If you want to begin reducing your intake of these harmful artificial sweeteners, I recommend you start by reading food labels to identify which foods contain them; eat a diet that is mostly made up of whole, unprocessed foods like whole grains and fruits and vegetables; and when needed, sweeten your foods with natural sweeteners.
Our natural tastes for sweets can be satisfied; just do your best to choose sweet foods that also provide nutrients.
Guide to Natural Sweeteners
Natural Sweeteners are sweet foods which the nutrients have not been removed. Some natural sweeteners include:
- Raw Honey – It contains enzymes that help digest carbohydrates, and has all the nutrients found in plant pollens. It can have a range of flavors, from dark and strongly flavored to light and mildly flavored. Buy honey labeled "raw." Just FYI: I have never seen raw honey in a cute little bear.
- Maple Syrup – Maple syrup is rich in trace minerals and comes from huge deciduous trees. Be sure to buy 100% pure maple syrup and not commercially made maple-flavored corn syrup.
- Stevia – Is an herb native to South America. A little of this herb's powder goes a long way as it is said to be 100 times sweeter than white sugar. It can be purchased in liquid or powder form.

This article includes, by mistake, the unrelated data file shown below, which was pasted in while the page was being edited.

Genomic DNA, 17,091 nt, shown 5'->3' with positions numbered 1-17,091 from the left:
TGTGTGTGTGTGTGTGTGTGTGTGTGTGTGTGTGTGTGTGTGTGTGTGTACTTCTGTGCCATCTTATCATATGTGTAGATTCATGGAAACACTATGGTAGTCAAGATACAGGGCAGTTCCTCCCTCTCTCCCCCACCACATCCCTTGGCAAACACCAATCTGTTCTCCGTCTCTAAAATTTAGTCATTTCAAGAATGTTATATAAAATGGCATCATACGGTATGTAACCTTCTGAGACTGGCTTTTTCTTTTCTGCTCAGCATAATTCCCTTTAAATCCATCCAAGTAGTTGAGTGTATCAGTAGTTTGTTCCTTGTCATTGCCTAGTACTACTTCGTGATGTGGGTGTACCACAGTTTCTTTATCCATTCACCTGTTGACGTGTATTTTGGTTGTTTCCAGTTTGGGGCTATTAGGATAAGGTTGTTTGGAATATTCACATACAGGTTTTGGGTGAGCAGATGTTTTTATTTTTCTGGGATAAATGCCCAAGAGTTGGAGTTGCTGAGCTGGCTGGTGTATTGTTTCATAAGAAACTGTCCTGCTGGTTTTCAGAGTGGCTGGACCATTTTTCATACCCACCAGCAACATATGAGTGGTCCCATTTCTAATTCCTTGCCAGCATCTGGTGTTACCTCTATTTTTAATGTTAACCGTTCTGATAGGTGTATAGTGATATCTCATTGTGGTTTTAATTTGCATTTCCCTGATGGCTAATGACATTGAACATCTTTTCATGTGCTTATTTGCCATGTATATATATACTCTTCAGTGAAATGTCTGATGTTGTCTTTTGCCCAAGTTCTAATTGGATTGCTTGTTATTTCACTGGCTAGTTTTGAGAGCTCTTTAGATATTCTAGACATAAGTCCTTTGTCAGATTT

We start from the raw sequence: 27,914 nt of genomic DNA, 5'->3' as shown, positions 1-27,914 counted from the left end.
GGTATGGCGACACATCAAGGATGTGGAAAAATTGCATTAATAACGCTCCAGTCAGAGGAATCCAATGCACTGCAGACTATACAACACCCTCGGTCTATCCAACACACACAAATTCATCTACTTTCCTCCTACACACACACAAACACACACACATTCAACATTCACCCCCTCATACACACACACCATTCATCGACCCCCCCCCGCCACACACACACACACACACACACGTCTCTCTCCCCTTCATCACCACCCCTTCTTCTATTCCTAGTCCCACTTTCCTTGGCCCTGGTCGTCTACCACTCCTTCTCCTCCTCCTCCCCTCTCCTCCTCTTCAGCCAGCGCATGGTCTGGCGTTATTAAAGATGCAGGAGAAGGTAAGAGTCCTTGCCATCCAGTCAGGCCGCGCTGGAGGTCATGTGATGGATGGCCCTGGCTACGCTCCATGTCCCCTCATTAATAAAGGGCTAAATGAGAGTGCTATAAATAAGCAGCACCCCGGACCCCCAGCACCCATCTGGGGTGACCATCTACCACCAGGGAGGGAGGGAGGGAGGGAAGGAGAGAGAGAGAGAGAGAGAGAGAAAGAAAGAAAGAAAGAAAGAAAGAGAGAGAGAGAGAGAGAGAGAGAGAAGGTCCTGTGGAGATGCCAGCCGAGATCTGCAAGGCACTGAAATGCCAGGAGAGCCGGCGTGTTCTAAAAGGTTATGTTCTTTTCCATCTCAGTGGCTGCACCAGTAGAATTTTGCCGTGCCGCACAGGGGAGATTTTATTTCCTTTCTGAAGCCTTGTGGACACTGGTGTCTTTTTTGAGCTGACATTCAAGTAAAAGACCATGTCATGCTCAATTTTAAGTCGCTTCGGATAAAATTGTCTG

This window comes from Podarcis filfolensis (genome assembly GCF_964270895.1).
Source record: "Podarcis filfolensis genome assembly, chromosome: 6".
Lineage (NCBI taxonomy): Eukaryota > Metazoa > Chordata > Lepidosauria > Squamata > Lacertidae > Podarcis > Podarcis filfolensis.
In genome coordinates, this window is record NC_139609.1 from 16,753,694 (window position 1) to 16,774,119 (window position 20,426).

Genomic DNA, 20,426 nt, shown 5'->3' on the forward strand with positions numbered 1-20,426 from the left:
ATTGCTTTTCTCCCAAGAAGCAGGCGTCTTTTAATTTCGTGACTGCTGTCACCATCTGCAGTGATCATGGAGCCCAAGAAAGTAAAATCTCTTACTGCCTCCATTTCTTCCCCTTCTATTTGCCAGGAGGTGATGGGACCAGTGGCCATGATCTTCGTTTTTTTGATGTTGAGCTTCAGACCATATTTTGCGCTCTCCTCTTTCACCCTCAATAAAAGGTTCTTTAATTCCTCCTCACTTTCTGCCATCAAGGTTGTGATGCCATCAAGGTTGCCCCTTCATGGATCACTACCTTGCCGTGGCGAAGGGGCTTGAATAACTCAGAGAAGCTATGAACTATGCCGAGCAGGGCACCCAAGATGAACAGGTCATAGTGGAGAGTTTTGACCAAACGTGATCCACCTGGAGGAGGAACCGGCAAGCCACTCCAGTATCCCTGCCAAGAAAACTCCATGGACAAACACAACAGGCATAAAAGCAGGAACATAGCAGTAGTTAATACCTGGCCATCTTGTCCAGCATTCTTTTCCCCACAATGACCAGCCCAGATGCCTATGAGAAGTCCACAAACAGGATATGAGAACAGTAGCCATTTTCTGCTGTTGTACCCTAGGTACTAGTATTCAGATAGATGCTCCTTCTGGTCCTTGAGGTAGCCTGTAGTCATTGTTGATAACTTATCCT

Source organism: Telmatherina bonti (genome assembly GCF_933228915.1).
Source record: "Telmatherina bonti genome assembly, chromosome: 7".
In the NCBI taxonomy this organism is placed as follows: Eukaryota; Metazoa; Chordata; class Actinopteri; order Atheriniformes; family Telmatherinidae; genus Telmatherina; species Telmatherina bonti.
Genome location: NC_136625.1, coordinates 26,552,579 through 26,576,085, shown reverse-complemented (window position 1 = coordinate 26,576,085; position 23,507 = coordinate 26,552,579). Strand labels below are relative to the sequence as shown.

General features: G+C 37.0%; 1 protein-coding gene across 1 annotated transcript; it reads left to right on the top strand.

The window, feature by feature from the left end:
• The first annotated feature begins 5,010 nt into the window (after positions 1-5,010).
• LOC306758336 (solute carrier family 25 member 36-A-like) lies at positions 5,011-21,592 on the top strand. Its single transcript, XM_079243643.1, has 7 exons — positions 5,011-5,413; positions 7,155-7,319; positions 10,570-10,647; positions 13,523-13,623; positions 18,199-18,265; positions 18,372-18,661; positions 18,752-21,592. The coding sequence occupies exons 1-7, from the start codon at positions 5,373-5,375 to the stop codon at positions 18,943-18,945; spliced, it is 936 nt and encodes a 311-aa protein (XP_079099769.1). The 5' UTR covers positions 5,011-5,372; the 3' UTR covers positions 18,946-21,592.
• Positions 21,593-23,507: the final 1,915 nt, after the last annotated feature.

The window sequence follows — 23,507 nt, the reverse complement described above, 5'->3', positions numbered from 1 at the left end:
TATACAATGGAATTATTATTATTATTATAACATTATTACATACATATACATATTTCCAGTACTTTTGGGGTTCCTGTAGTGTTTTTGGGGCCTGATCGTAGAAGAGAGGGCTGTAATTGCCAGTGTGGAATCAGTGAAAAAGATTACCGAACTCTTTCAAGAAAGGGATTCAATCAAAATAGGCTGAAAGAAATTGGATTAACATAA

- Date Sugar – Date sugar consists of finely ground, dehydrated dates and has a high vitamin, mineral, and fiber content. According to Sally Fallon, author of Nourishing Traditions, date sugar is a good sweetener for hyperactive children because of its high tryptophan content (tryptophan is an amino acid that has a calming effect).
- Sorghum Syrup – This syrup is made from sweet sorghum, a grain related to millet that grows on woody stalks. It contains B vitamins and minerals like iron, calcium and phosphorus. It can be used in place of maple syrup.
Ultimately, I want to convey that artificial sweeteners are bad and we need to understand the difference it has on our health when we consume these chemically produced sweeteners as opposed to eating naturally occuring sweeteners. Again, it is not wrong for us to want to eat things that are sweet, this is normal! But to properly satisfy our sweet desires, choose natural sweeteners that will also provide nutrients to the body. However, as with all things, live in balance and moderation; don't overdo it.
What natural sweeteners have you tried? Did you learn about one you are excited to try? What action steps will you take to reduce your intake of artificial sweeteners and products that contain them? Leave your comments below or visit me on Facebook.
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Health and blessings,
Randi's passion is to teach people the importance of getting into the kitchen to cook! When people get into the kitchen to cook, they can control their health and their waistline. She uses fresh ingredients and traditional foods in her cooking like butter. She is a Certified Holistic Health Coach, exercise enthusiast and rep for Young Living Essential Oils (providing natural solutions for your health).
1. National Toxicology Program (10 June 2011). "Report On Carcinogens – Twelfth Edition – 2011" (PDF). National Toxicology Program. http://ntp.niehs.nih.gov/ntp/roc/twelfth/roc12.pdf. Retrieved 2011-09-14.